These three skirts measure about 2' square.  You really can't go much longer than that because the raffia fibers don't get much longer than 24-30".  For the longer kuba cloth skirts, they are also 24-30" wide, but many squares are sewn together to get the length.  We saw one at the exhibition that was over 30' long!

If you'd like to see more amazing kuba & kasai, check out Hide & Seek Africa; their items are for sale, and the site gives a glimpse into the variety of designs these artists create.  Here's a photo taken of young boys in 1970, showing how the extra long kuba cloth is wrapped around & around & then tied.

Raffia velvet is rather interesting because both genders produce it.  Generally speaking, men weave the base cloth from raffia (plain woven fabric), then women do the embroidery, creating the intricate designs & trimming the raffia to different lengths to create different pile heights.  These different heights, different colors & geometric designs help to create true works of art--try to see them in person if you can!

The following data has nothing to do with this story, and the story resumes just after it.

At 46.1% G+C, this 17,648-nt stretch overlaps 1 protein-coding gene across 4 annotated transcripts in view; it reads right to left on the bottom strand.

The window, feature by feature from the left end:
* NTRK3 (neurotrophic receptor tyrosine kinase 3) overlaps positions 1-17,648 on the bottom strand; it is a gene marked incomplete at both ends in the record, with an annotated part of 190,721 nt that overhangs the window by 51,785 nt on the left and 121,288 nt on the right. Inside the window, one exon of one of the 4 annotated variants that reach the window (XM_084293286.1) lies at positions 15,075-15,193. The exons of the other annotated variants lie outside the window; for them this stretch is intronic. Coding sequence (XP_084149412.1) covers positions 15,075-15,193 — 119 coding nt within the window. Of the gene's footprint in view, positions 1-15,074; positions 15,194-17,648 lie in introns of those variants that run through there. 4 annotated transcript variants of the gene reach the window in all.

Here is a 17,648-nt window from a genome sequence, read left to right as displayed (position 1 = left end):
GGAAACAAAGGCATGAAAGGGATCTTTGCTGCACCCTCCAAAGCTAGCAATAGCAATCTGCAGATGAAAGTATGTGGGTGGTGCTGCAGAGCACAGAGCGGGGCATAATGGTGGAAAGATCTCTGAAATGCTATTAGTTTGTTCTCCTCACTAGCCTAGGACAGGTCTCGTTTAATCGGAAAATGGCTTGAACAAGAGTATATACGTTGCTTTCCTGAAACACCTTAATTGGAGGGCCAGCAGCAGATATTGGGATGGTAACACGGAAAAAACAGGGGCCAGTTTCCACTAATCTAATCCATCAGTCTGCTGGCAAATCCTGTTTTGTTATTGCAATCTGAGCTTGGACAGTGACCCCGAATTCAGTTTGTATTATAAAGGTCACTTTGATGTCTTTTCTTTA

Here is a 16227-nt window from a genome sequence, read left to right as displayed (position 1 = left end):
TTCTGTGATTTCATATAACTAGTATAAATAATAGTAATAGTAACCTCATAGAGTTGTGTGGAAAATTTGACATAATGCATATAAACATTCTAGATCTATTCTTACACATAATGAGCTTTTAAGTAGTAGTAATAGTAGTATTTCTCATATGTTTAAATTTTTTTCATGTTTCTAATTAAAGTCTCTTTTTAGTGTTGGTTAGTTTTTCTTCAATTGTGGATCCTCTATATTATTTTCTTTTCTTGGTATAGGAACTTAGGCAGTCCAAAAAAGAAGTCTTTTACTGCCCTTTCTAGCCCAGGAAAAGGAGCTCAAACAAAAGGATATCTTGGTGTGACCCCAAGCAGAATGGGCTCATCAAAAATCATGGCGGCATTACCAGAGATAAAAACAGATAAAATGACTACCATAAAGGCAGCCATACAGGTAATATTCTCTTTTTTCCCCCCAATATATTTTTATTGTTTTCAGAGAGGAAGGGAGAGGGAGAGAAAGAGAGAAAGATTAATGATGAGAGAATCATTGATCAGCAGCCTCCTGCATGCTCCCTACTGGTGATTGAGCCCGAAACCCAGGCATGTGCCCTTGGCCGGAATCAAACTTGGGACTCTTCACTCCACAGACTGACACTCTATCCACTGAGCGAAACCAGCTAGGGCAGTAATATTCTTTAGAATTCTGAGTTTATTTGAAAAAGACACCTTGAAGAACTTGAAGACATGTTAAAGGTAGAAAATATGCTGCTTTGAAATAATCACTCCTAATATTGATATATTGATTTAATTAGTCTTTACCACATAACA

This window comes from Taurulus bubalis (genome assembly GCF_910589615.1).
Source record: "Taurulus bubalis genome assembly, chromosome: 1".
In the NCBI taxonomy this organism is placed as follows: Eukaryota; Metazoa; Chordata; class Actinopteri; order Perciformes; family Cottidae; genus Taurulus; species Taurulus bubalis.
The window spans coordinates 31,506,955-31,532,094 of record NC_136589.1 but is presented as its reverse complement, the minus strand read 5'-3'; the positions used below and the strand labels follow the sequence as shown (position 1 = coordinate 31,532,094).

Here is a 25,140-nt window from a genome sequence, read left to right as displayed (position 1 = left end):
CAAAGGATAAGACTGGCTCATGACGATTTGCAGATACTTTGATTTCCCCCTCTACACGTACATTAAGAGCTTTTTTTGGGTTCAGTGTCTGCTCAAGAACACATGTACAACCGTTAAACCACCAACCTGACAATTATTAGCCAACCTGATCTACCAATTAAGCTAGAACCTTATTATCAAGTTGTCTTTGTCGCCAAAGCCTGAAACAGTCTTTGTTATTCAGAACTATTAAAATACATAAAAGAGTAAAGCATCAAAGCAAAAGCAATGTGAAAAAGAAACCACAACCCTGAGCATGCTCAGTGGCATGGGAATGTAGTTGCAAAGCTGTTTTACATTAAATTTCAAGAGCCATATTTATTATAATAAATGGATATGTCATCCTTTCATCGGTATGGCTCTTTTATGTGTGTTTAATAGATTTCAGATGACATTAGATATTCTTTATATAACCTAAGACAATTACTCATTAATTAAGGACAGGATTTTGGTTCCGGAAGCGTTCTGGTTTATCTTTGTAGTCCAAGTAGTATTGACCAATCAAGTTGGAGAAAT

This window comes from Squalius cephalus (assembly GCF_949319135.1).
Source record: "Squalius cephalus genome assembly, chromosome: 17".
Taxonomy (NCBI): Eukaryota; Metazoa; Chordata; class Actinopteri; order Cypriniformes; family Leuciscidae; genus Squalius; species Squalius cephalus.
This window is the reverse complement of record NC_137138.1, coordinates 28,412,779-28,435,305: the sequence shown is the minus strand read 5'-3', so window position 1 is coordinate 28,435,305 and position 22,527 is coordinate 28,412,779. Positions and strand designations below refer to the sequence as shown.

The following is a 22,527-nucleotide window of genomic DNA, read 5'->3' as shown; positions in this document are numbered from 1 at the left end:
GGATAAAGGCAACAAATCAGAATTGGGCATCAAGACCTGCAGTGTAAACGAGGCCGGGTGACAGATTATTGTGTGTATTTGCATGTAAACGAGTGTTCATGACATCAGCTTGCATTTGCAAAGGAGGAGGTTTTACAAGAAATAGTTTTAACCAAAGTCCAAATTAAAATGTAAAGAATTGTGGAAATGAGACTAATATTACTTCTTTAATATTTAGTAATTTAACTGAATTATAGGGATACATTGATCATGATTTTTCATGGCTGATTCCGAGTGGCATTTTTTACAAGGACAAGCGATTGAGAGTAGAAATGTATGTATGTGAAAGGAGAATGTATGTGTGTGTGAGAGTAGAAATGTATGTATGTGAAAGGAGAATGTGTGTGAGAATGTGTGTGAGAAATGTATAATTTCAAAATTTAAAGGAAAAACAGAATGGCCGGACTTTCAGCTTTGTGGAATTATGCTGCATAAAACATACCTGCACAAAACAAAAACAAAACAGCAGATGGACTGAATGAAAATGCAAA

Monday, December 12, 2011

My new BFF!

I was at a giant hardware store this morning buying closet organizing stuff for the south wing (which is being painted--getting close to being finished!).  I decided to ask one of the employees about a small screwdriver for the extremely low clearance needed to get to the "frozen" screws on the needle plate of my sewing machine (less than 2" & the screwdriver that came with the machine doesn't work).  And he showed me this (and 2 others in a packet for $3.88)!

I took them home, applied them to the previously unmovable screws and Viola!  In about 5 seconds I had both screws off.  Amazing what the right tool can do!  Lever + Screw = Ability to Move Universe!